Loans held for sale: Fair values are based upon estimated values to be received from independent third party purchasers.
Deposit Liabilities: The fair value of demand deposits, savings accounts and money market deposits is the amount payable at the reporting date. The fair value of fixed maturity certificates of deposit is estimated using the rates currently offered for funding of similar remaining maturities.
Borrowings: The fair value of floating rate borrowings is the amount payable on demand at the reporting date. The fair value of fixed rate borrowings is estimated using the rates currently offered for borrowings of similar remaining maturities.
Subordinated debt: The fair value of the floating rate subordinated debt is estimated using discounted cash flow analysis and the Companys current incremental borrowing rate for similar instruments.
NOTE E IMPAIRED LOANS AND VALUATION ALLOWANCE FOR LOAN LOSSES
At June 30, 2011 and 2010, the Companys recorded investments in impaired loans and the related valuation allowances were as follows:
Impaired loans also include loans that have been modified in troubled debt restructurings (TDRs) where concessions to borrowers who experienced financial difficulties have been granted. At June 30, 2011 and 2010, accruing TDRs totaled $60.2 million and $64.9 million, respectively.
The valuation allowance is included in the allowance for loan losses. The average recorded investment in impaired loans for the six months ended June 30, 2011 and 2010 was $134,196,000 and $156,254,000, respectively. The impaired loans were measured for impairment based primarily on the value of underlying collateral.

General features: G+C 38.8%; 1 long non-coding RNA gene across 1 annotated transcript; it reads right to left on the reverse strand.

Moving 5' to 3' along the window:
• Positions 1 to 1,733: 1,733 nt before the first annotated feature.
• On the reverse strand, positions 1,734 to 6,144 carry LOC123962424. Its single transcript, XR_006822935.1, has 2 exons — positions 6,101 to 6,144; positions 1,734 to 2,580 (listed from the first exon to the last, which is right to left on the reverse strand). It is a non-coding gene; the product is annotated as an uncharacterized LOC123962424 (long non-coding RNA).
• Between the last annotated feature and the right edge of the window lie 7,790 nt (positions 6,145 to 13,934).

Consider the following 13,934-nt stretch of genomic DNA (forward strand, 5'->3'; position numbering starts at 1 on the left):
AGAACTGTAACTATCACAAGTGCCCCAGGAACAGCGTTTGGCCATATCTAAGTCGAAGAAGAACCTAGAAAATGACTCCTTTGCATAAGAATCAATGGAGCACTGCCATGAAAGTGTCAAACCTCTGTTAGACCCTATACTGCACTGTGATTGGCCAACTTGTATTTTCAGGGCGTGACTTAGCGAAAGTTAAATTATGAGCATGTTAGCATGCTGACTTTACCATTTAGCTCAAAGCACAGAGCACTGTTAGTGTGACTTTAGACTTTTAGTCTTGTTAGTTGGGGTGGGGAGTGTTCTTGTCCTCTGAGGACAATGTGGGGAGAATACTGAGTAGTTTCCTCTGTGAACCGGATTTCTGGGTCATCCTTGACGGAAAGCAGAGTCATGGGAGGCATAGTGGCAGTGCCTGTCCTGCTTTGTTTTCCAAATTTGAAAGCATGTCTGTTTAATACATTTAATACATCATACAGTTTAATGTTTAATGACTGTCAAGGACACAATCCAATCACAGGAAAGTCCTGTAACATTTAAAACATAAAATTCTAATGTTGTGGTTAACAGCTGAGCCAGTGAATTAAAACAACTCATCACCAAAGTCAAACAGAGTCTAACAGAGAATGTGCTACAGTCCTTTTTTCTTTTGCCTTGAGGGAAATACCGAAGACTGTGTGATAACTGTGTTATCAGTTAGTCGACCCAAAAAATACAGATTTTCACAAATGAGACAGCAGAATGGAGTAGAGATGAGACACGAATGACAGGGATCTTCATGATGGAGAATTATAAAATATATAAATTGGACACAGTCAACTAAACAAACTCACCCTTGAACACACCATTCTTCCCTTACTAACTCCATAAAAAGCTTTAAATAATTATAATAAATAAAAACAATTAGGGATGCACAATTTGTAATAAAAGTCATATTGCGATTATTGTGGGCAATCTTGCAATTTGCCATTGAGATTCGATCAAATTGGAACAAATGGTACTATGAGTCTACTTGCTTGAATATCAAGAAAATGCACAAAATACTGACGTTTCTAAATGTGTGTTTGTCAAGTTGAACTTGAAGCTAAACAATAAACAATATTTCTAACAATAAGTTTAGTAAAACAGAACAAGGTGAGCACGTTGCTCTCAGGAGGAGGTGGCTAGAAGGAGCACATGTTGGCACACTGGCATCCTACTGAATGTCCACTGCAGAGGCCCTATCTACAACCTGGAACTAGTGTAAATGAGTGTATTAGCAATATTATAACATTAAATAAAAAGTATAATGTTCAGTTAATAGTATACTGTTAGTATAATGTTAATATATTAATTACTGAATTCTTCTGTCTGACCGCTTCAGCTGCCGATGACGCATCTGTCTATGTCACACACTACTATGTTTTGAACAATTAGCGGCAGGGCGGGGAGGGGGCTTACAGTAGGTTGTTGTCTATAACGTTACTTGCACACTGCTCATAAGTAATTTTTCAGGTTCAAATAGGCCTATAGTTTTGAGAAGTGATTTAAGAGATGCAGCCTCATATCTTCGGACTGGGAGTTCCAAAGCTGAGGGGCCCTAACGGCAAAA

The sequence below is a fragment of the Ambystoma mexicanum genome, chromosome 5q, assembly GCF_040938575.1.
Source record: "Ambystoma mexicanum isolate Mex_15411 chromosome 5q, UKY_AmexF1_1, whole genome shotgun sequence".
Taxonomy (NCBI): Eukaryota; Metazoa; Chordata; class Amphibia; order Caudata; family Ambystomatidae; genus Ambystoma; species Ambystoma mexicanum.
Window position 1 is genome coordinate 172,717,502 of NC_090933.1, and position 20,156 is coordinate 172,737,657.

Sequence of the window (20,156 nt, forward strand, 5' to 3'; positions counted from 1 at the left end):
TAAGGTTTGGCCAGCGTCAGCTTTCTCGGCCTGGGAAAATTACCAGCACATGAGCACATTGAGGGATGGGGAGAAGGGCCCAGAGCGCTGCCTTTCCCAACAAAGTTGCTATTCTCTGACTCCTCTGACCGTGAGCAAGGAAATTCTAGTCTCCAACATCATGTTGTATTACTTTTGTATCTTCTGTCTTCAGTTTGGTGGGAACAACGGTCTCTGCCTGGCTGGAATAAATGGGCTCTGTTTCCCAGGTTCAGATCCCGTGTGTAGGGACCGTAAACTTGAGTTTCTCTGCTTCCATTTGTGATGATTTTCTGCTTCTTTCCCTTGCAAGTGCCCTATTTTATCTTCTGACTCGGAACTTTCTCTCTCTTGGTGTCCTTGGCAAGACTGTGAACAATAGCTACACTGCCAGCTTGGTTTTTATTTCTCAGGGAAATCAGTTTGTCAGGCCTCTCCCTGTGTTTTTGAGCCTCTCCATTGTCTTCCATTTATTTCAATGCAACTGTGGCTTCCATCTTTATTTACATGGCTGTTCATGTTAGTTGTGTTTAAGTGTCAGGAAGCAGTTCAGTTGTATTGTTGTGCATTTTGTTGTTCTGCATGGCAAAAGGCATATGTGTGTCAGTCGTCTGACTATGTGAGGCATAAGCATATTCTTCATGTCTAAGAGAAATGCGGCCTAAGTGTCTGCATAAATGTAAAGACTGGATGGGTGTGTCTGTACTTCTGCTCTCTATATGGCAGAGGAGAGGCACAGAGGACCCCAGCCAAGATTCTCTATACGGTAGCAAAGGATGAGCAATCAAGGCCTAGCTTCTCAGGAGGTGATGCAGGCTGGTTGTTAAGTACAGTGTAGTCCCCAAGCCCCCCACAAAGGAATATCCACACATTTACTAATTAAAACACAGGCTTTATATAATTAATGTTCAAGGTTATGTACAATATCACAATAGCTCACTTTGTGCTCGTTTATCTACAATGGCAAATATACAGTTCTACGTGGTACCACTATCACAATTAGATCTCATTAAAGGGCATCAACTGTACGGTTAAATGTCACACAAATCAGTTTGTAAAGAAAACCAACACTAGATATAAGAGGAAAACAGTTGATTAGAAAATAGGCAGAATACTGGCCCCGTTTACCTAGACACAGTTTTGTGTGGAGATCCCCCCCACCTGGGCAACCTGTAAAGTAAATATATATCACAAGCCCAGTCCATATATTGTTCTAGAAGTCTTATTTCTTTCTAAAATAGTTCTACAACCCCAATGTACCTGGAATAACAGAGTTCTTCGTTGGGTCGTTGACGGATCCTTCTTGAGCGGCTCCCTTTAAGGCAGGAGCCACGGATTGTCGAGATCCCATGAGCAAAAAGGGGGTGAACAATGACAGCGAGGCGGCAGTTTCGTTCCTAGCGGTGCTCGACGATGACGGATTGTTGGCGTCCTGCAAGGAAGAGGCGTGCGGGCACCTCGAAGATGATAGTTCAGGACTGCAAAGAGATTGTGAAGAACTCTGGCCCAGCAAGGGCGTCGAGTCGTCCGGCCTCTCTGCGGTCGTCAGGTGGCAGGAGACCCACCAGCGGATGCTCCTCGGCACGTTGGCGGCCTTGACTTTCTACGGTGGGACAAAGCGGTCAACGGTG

Interest payments received on impaired loans are recorded as interest income unless collection of the remaining recorded investment is doubtful at which time payments received are recorded as reductions to principal. For the six months ended June 30, 2011 and 2010, the Company recorded $1,688,000 and $1,517,000, respectively, in interest income on impaired loans.
The nonaccrual loans and accruing loans past due 90 days or more were $46,165,000 and none, respectively, at June 30, 2011 and were $90,885,000 and $78,000, respectively, at June 30, 2010.
Transactions in the allowance for loan losses for the three months and six months ended June 30, 2011 are summarized as follows:
The allowance for loan losses is composed of specific allowances for certain impaired loans and general allowances grouped into loan pools based on similar characteristics. The Companys loan portfolio and related allowance at June 30, 2011 is shown in the table below:
NOTE F: CONTINGENCIES